'Superduo' of British Invasion legends Peter Asher and Jeremy Clyde comes to City Winery
From left, Jeff Alan Ross, Peter Asher and Jeremy Clyde, Monday night at City Winery (Photo: Troy Charmell)
In recent years soft-spoken and self-effacing producer Peter Asher has become perhaps the unlikeliest of innovative concert performers, regularly reinventing himself, first as a singer/raconteur with his delightful Musical Memoir of the 60s and Beyond featuring the music of Peter and Gordon show backed by a full band, then in a duo format with the great guitarist Albert Lee.
And now the British Invasion legend has come back to his initial fame as half of Peter and Gordon, only this time with half of its friendly rival duo, Chad & Jeremy. Touring together for the first time in what has rightly been described as a superduo, Asher and Jeremy Clyde’s show Monday night at City Winery took the Musical Memoir format—songs, stories and accompanying slides and videos—and doubled down upon it, thanks to Clyde’s fresh input.
With his bandleader Jeff Alan Ross supporting the two acoustic guitarists on piano and guitar, Asher, whose original partner Gordon Waller died in 2009, and Clyde, whose original partner Chad Stuart has retired, commenced by conceding that the “vintage” black-and-white Peter & Jeremy promo still screened above was in fact “genuine fake news.”
“We know that because we faked it ourselves!” admitted Asher, who then goofed on it further by listing what might have been their combined hit song titles in “Yesterday’s Gone to Pieces,” “A World Without a Summer Song” and “Willow Weep for Nobody I Know.”
From there it became a gentle game of one-upmanship, and sometimes, one-downmanship. After it was noted how both duos had been heavily influenced by Buddy Holly--in Asher’s case so much so that he wore Holly-style eyeglasses—the pair performed Holly’s hit “It Doesn’t Matter Anymore,” and Asher joked that in both duos, one tall and handsome man (Waller, in his) partnered with a smaller nerdy one with glasses (Asher). Shortly after, Clyde sheepishly pulled out his own glasses and confessed, “I’ve moved on” from his previous non-nerdy appearance.
Clyde also related how both duos “got confused a lot” back in the day, and sure enough, a Chad & Jeremy Greatest Hits LP was screened, showing a small pic of Peter & Gordon at the bottom right of a series of photos on the back cover—though Clyde insisted its inclusion was an act of vengeance for leaving the releasing label for a major one.
Asher informed that after Elvis Presley “changed everything” in England (and he and Clyde sang “All Shook Up”), and also cited the influence of George Formby, the English music hall star of the 1930s and ‘40s, as a lead-in to Peter & Godon’s music hall-flavored hit “Lady Godiva.”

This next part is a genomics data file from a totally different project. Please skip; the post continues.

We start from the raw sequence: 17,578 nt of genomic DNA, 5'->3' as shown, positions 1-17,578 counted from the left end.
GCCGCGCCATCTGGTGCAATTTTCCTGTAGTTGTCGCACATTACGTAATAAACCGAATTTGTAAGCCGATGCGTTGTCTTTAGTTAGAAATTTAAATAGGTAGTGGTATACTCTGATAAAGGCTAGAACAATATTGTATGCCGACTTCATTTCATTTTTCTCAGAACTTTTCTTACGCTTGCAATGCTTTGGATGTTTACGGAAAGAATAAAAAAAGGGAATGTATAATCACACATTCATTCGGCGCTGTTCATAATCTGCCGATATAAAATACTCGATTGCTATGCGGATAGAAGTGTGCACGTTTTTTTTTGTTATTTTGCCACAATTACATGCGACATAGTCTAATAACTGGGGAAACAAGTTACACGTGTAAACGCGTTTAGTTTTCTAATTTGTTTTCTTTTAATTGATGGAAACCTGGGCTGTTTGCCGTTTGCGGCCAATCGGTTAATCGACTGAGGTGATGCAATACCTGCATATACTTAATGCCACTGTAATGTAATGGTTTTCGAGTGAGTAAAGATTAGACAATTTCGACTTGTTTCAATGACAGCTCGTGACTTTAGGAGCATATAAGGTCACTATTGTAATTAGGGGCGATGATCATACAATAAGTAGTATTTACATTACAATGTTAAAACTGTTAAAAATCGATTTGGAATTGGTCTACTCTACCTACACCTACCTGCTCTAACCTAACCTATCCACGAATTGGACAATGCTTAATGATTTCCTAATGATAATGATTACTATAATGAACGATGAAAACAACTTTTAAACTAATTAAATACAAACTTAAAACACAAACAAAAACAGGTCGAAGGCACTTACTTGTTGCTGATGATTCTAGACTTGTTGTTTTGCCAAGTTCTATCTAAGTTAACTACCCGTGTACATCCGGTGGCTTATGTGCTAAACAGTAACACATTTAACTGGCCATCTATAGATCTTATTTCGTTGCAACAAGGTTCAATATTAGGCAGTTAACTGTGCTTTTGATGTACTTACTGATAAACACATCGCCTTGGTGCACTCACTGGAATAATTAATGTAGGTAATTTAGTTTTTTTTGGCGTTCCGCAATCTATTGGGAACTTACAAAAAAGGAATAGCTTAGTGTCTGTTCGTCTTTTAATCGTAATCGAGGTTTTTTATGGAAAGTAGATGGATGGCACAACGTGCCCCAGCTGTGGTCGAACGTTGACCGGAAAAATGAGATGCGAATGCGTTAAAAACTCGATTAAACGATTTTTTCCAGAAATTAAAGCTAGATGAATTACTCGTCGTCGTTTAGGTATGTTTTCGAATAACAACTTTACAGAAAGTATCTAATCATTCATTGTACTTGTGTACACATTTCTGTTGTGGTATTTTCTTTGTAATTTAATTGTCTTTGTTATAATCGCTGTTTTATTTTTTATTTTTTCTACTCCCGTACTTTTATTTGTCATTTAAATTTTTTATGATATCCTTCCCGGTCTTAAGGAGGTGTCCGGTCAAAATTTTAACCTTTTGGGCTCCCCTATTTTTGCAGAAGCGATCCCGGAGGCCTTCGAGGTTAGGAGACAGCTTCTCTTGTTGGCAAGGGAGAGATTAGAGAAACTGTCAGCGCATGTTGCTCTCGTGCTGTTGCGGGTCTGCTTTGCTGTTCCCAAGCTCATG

For his part, Clyde mentioned Chad & Jeremy’s skiffle background, then showed a clip of Chad & Jeremy performing the late ‘50s skiffle tune “No Other Baby” on a 1965 “The Redcoats Are Coming” episode of The Dick Van Dyke Show (he said the show’s cast was as nice as could be hoped for), as well as clips from their appearances on Batman (with “wonderful” Julie Newman as Catwoman, who used a raygun to steal their voices in the middle of their hit “Distant Shores”) and The Patty Duke Show.
Not to be outdone, Asher screened a clip of Peter and Gordon from The Red Skelton Show, but acknowledged that maybe they shouldn’t have done the silly hillbilly dance to Roger Miller’s 1960 country hit “You Don’t Want My Love.” The former child actor (he was the young boy in 1952 film The Planter’s Wife, his parents played by Claudette Colbert and Jack Hawkins) also had to suck it up while Clyde showed some of his own acting roles, even though most of them were villains who were eventually executed.
Asher, of course, went on to famously produce such artists as James Taylor, and he and Clyde performed “You’ve Got a Friend,” Taylor’s 1971 No. 1 cover of the Carole King standard. He also offered Ed Sheeran’s “Thinking Out Loud,” having included Sheeran on Elton John's 2014 Goodbye Yellow Brick Road 40th anniversary CD celebration, which Asher produced.
Clyde has been writing hundreds of songs since the ‘70s, and sang one from each of four Bottom Drawer Sessions volumes that he’s recorded and released so far. He saved Chad & Jeremy’s big hits “Yesterday’s Gone” and “A Summer Song” for the end, as Asher did with Peter and Gordon’s “Nobody I Know,” which Paul McCartney, then dating Asher’s sister Jane Asher and living with Asher’s family, wrote. It was further distinguished at City Winery by Asher’s rare guitar solo, which he set up by noting that he’d only done it correctly once so far out of 12 shows—though this might well have been the second out of 13, based on the applause afterward from Clyde.
The set ended predictably with Peter and Gordon’s 1964 Lennon-McCartney signature “A World Without Love,” for which Asher asked for assistance from “the City Winery Choir.”
“This song was No. 1 54 years ago,” Asher noted. “Anybody old enough to remember it is too old to remember pretty much anything else.”
That being the case, the song’s lyrics were screened so that the SRO audience could accurately singalong with the new Peter & Jeremy version.
Storytelling and singing with Peter & Jeremy